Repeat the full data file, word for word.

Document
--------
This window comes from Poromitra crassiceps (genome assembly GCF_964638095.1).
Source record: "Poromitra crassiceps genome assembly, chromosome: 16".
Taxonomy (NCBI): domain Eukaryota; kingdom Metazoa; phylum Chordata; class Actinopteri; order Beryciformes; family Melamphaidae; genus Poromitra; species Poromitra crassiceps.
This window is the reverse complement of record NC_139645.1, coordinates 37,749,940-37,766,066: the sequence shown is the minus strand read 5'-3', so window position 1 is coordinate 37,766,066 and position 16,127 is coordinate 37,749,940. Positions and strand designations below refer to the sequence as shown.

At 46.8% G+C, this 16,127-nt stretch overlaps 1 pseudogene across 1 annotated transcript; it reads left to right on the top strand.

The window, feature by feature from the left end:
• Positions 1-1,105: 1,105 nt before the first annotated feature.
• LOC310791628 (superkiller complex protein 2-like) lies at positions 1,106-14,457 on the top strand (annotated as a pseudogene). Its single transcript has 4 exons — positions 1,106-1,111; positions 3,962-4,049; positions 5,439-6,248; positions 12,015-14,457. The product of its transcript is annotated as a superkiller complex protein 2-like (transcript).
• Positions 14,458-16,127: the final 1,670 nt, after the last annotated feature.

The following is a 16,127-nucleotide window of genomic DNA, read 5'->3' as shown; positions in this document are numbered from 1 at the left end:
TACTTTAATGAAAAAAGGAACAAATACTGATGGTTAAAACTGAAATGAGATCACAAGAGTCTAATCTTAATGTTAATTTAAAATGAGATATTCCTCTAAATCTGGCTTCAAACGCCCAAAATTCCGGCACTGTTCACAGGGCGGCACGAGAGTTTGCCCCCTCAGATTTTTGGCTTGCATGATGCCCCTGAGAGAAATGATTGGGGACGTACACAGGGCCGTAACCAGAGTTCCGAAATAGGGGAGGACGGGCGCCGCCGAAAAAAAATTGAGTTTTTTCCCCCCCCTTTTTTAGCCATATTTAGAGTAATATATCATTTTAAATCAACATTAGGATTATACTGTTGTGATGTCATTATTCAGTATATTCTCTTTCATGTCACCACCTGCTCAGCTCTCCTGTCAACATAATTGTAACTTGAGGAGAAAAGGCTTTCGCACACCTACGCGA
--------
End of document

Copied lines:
This window comes from Poromitra crassiceps (genome assembly GCF_964638095.1).
Source record: "Poromitra crassiceps genome assembly, chromosome: 16".
Taxonomy (NCBI): domain Eukaryota; kingdom Metazoa; phylum Chordata; class Actinopteri; order Beryciformes; family Melamphaidae; genus Poromitra; species Poromitra crassiceps.
This window is the reverse complement of record NC_139645.1, coordinates 37,749,940-37,766,066: the sequence shown is the minus strand read 5'-3', so window position 1 is coordinate 37,766,066 and position 16,127 is coordinate 37,749,940. Positions and strand designations below refer to the sequence as shown.

At 46.8% G+C, this 16,127-nt stretch overlaps 1 pseudogene across 1 annotated transcript; it reads left to right on the top strand.

The window, feature by feature from the left end:
• Positions 1-1,105: 1,105 nt before the first annotated feature.
• LOC310791628 (superkiller complex protein 2-like) lies at positions 1,106-14,457 on the top strand (annotated as a pseudogene). Its single transcript has 4 exons — positions 1,106-1,111; positions 3,962-4,049; positions 5,439-6,248; positions 12,015-14,457. The product of its transcript is annotated as a superkiller complex protein 2-like (transcript).
• Positions 14,458-16,127: the final 1,670 nt, after the last annotated feature.

The following is a 16,127-nucleotide window of genomic DNA, read 5'->3' as shown; positions in this document are numbered from 1 at the left end:
TACTTTAATGAAAAAAGGAACAAATACTGATGGTTAAAACTGAAATGAGATCACAAGAGTCTAATCTTAATGTTAATTTAAAATGAGATATTCCTCTAAATCTGGCTTCAAACGCCCAAAATTCCGGCACTGTTCACAGGGCGGCACGAGAGTTTGCCCCCTCAGATTTTTGGCTTGCATGATGCCCCTGAGAGAAATGATTGGGGACGTACACAGGGCCGTAACCAGAGTTCCGAAATAGGGGAGGACGGGCGCCGCCGAAAAAAAATTGAGTTTTTTCCCCCCCCTTTTTTAGCCATATTTAGAGTAATATATCATTTTAAATCAACATTAGGATTATACTGTTGTGATGTCATTATTCAGTATATTCTCTTTCATGTCACCACCTGCTCAGCTCTCCTGTCAACATAATTGTAACTTGAGGAGAAAAGGCTTTCGCACACCTACGCGA